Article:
I've just received a "smartfox qi" wireless charger as a gift, but it won't charge my Nexus 4 despite its indicator light turning on, and the Nexus 4 says "charging wireless". Still, it doesn't charge, the battery graph shows a power depletion just as if it were just lying on a desk. It's running stock 4.2.2 without a case.

The charger has the exact same dimensions as the Nexus 4, so I just placed it exactly on top. I'm thinking that the wireless coils didn't match up well enough. So my question is:

Where in the Nexus 4 are those charging coils? How do I have to place it to ensure maximum-efficiency charging?

Bonus questions:

  1. Wireless charging heats up the Nexus 4 a lot. Is this really healthy? Won't it significantly reduce the lifetime of the (non-replaceable!) Nexus 4 battery?
  2. What specific product would be a good recommendation, specifically for the Nexus 4?
  • 2
    Is it a stock N4 (rooted? custom ROM?) Do you use a case, or is it "naked" when you place it on the charging pad? Do you have the charging pad's manufacturer and model number?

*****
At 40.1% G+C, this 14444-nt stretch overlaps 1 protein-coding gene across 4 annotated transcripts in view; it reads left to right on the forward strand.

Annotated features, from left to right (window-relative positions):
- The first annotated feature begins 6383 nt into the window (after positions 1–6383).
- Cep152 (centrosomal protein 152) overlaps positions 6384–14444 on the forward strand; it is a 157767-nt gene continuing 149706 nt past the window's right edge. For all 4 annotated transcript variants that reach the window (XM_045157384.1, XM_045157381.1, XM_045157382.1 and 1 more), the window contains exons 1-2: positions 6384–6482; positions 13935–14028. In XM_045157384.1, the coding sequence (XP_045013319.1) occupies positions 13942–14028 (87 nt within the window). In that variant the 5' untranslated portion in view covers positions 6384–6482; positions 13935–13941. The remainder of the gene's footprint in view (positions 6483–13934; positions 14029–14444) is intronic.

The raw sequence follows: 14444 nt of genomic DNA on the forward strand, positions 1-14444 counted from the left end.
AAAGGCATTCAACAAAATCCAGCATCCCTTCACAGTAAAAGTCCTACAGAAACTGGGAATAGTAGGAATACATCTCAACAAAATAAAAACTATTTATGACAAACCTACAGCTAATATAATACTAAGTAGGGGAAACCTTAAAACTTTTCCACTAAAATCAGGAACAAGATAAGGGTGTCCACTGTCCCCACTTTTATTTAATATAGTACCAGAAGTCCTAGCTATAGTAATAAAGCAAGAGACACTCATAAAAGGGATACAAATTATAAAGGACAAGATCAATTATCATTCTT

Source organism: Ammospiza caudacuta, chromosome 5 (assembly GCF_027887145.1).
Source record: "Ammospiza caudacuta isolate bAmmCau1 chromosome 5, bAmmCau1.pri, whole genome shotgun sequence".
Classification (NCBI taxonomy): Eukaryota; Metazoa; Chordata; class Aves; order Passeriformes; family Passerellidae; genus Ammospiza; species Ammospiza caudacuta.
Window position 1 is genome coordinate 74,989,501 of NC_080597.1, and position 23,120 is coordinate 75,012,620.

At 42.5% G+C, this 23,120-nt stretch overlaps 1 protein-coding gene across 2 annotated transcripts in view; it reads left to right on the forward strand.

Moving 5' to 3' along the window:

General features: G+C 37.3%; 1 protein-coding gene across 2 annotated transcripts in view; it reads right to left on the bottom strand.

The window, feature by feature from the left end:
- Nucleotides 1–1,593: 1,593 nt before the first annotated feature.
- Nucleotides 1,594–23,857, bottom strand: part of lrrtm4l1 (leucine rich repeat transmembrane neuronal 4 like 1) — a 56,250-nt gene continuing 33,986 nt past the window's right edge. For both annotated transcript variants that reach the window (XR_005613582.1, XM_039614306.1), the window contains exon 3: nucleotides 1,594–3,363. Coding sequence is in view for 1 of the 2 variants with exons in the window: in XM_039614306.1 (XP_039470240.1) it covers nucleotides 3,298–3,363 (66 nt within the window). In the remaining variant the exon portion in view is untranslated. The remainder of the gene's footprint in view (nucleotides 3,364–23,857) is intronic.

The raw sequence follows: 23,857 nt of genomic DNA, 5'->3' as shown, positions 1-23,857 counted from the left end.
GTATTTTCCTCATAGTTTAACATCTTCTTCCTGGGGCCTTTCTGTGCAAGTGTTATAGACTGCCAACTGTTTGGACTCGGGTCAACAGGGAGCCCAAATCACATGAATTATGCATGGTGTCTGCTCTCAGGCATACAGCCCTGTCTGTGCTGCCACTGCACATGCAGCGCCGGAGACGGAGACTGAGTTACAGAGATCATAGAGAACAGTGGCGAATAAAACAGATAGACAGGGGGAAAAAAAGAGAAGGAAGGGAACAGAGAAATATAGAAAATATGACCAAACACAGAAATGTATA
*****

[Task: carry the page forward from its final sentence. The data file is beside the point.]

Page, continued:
– Chahk
    Mar 24 '14 at 14:11
  • 1
    Added above: It's running stock 4.2.2 without a case, and Amazon link to exact charger model. Mar 24 '14 at 17:05
  • That charger is listed as putting out only 500mA. That is kind of low, seeing how a USB port usually outputs 600mA. Are you actively using the phone while it's on the pad (i.e. screen is on, playing music, etc.?) If so, it's possible that the pad doesn't provide enough "juice". Personally, I would't use any chargers under 1A (example ).
    – Chahk
    Mar 24 '14 at 17:13
  • Of course, there's always the possibility that the charging pad is simply defective.
    – Chahk
    Mar 24 '14 at 17:22
  • I personally had that charger previously. It's a piece of junk. Slow charging and it wouldn't function through any kind of case, even a thin plastic thing.
    – Compro01
    Mar 24 '14 at 17:55
  1. The charging coil is embedded into the back panel of the phone and is located directly over the battery, as shown in steps 7 and 8 of IFixIt's teardown.

  2. The battery isn't quite non-replaceable, as the above mentioned teardown shows. It's somewhat involved to replace it (you'll need a Torx screwdriver, a Philips screwdriver, a plastic opening tool, and some patience), but it's perfectly doable.

  3. If you're wanting something that will work for sure, the official wireless charger would probably be your best bet. However, it's not exactly cheap at $50. I personally use this charger with my Galaxy S3, which I added a wireless receiver to. I find it works well and charges right through my lifeproof case.

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